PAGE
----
Liberals urged to ‘put food in the budget’
TheStar.com – news/Ontario
Published On Thu Mar 10 2011. Laurie Monsebraaten, Social Justice Reporter
Back in 1995, the opposition Liberals scorned the Mike Harris government’s so-called “welfare diet,” which purported to show that a single person on social assistance could eat for $90 a month.
Today that meagre Tory shopping list — which included pasta but no sauce and bread but no butter — costs $48 more. And yet since the Liberals took office in 2003, a single able-bodied person on welfare gets just $29 more in their monthly cheque for food.
“It’s no wonder food bank use in Ontario is soaring,” said social policy expert John Stapleton, who used the 1995 shopping list to buy the welfare diet at a Scarborough discount grocery store in January.
It is one more reason anti-poverty activists across the province are calling on Finance Minister Dwight Duncan to put a $100 monthly food supplement for welfare recipients in this spring’s provincial budget.
On Thursday, the Toronto Anglican Diocese is highlighting the need at a Queen’s Park rally. About 80 area parishes, representing more than 30,000 Anglicans, are backing the call for the Liberals to “put food in the budget.” They will be joined by food activists from other faiths and representatives from 30 other Ontario communities who are also concerned about rising hunger across the province.
With an $18.7 billion provincial deficit and Wednesday’s promise of no new taxes, Duncan will be hard-pressed to give people on welfare an additional $1,200 a year, rally organizers acknowledge.
“It’s a question of setting priorities,” says Bishop Linda Nicholls. “We don’t accept the argument that Ontario can’t afford to help the poor.”
Welfare, which increased by 1 per cent last fall, is just $592 a month for a single person, up from $520 in 1995.
Tracy Mead, 45, has been struggling with hunger for three years since ill health forced her to trade her overnight security guard job for welfare.
She supports the $100 food supplement, but only as an emergency measure until the province completes its 18-month social assistance review under former United Way president Frances Lankin and former Statistics Canada head Munir Sheikh.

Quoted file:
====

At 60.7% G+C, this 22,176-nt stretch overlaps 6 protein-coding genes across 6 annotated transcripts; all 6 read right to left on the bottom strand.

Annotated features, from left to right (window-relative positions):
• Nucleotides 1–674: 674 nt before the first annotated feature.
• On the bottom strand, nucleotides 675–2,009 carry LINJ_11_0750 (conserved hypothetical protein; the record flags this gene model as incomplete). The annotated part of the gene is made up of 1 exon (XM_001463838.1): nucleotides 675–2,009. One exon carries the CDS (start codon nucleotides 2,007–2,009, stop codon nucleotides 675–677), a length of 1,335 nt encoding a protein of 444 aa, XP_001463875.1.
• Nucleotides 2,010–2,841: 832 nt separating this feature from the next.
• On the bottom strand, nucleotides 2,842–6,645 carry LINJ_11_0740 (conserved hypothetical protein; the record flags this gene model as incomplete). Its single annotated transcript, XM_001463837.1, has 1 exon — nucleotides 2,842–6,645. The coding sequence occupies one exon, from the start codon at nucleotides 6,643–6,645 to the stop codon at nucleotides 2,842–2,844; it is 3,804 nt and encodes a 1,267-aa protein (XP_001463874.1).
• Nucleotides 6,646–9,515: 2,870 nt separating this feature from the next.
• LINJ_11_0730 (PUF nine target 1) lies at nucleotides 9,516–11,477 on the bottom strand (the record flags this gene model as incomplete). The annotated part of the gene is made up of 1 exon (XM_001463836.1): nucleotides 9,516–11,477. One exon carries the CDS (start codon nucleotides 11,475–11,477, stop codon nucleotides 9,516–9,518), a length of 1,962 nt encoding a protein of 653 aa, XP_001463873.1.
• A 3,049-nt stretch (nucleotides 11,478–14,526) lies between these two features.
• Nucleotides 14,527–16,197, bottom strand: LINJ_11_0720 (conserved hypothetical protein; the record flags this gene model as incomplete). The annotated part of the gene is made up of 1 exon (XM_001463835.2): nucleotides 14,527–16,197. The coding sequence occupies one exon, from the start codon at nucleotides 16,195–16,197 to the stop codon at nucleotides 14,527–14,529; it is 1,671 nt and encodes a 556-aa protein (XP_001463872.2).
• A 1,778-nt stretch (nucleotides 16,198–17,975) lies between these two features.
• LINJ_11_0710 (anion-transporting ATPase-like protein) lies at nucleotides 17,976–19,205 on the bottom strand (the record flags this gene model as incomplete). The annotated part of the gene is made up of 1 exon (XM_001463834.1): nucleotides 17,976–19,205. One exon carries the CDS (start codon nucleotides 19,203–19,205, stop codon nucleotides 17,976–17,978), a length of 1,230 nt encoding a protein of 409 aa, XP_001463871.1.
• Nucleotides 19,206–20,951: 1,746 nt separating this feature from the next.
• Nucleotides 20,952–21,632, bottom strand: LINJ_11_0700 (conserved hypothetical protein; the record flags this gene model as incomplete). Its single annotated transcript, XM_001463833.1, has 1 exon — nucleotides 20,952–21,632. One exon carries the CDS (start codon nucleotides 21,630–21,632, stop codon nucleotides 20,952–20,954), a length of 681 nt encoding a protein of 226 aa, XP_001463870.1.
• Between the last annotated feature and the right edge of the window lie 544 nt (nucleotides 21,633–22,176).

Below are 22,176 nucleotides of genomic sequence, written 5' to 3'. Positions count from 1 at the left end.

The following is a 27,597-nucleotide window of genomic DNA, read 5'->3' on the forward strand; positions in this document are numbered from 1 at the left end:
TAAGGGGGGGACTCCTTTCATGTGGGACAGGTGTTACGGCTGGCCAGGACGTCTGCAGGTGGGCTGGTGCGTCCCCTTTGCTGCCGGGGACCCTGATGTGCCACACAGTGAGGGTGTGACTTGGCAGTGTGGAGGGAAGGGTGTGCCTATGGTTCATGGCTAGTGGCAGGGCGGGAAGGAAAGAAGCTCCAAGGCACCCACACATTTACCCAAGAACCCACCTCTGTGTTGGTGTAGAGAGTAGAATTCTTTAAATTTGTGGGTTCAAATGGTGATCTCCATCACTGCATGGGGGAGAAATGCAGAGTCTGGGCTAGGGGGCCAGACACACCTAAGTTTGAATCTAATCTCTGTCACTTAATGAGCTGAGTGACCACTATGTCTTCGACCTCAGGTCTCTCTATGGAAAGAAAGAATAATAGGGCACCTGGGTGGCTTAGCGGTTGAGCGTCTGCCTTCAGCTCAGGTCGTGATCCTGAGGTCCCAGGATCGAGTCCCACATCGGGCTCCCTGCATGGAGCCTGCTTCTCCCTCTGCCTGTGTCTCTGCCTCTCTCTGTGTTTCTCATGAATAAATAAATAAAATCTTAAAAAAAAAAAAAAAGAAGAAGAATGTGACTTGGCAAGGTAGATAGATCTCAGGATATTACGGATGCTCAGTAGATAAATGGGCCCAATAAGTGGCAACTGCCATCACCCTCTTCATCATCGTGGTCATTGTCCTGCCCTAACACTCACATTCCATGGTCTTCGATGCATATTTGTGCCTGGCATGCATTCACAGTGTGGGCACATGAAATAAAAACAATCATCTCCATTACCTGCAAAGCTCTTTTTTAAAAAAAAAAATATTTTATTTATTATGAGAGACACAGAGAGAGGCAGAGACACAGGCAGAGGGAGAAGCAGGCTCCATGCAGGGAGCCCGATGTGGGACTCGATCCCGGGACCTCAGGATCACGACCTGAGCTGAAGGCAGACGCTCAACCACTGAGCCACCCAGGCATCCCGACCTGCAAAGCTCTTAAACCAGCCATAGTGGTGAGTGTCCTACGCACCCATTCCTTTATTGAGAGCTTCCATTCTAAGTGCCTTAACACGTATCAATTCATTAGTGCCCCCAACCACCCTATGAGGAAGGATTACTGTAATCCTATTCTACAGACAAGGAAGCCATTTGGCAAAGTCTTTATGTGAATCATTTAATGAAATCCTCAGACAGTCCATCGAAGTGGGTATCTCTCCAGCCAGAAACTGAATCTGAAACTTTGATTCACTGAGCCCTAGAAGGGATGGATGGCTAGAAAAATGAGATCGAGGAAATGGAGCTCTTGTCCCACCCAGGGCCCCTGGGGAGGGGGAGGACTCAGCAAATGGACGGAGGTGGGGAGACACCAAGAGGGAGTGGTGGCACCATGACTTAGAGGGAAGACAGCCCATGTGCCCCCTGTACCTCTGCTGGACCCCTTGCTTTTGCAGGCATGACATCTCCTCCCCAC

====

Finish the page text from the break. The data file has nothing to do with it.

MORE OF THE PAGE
“You are always on edge, always thinking about food and where you are going to get another $20 to go to the store and get what you need,” says Mead, who will speak at Thursday’s rally. “It’s complete stress all the time.”
If it was difficult to survive in 1995 on the welfare diet after the Tories cut rates by 21.6 per cent, it is even tougher today, says Stapleton.
Since then, welfare has inched up by 14 per cent, inflation has grown by 34 per cent and food in the welfare diet has shot up by almost 54 per cent.
The impact has been particularly dire on single people on welfare who have not benefited from the introduction of federal and provincial child benefits, he says.
The trend is alarming, especially since the number of single people on welfare has jumped by 57 per cent to 143,000 cases since 2000, Stapleton says.
At the same time, lone parent households on welfare have dropped by 21 per cent to just 76,000 cases.
In a recent research paper he co-authored for the Institute for Competitiveness and Prosperity, Stapleton warns that Ontario’s poverty reduction strategy cannot ignore the links between access to healthy food and the province’s long-term economic health.
“Countless studies show that a healthy labour force results in higher life expectancy, higher labour productivity, lower health costs and an overall higher standard of living and well-being,” he says in the report entitled “The poor still pay more: Challenges low income families face in consuming a nutritious diet.”
The report recommends a new housing benefit for all low-income households that would free up money for food; incentives to encourage retailers of lower priced and healthier foods to locate in low-income areas; and lower dairy prices through the eventual elimination of dairy marketing boards.
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